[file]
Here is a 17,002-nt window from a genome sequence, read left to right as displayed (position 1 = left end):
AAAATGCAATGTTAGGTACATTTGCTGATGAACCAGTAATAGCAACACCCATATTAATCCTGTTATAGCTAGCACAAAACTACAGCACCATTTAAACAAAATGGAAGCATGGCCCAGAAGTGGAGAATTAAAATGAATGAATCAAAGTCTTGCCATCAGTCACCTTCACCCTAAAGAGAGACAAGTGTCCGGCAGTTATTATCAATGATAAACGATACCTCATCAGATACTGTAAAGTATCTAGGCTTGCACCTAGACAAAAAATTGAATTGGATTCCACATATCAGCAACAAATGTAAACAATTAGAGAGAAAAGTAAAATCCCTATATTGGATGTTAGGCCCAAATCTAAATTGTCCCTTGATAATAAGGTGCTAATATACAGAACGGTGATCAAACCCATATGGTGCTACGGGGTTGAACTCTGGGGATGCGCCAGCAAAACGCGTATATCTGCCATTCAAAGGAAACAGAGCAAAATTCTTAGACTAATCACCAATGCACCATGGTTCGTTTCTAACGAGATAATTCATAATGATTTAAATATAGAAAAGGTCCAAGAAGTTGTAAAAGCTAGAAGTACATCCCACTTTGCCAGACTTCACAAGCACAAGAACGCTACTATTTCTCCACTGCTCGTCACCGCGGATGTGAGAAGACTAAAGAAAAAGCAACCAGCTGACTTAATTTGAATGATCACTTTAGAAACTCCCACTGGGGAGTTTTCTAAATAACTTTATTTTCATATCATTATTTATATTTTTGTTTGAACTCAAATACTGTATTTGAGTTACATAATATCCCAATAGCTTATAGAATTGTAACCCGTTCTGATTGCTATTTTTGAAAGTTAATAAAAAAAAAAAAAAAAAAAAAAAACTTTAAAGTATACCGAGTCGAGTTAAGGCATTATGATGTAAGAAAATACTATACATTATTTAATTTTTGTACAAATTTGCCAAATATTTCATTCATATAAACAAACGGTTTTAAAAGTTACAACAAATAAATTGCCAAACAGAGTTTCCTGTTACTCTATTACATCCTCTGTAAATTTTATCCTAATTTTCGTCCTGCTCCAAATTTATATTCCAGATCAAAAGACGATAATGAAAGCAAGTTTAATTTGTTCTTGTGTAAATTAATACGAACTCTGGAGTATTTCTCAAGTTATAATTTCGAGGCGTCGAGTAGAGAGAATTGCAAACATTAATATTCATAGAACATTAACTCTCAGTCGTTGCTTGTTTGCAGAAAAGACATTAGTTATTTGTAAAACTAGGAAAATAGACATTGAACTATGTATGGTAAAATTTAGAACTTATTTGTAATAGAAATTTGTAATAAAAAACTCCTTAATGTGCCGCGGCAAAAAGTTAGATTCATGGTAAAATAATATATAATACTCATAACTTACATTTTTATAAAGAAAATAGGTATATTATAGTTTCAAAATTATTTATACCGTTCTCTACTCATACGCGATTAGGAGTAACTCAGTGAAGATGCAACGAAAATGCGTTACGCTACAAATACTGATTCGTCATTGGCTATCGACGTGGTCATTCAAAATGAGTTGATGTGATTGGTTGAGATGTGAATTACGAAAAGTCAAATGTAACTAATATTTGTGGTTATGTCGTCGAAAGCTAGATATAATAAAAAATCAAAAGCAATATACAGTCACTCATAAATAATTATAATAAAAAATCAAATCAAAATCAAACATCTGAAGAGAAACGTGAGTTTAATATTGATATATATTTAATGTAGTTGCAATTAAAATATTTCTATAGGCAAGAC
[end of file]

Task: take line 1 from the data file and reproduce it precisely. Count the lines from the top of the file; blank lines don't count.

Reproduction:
Here is a 17,002-nt window from a genome sequence, read left to right as displayed (position 1 = left end):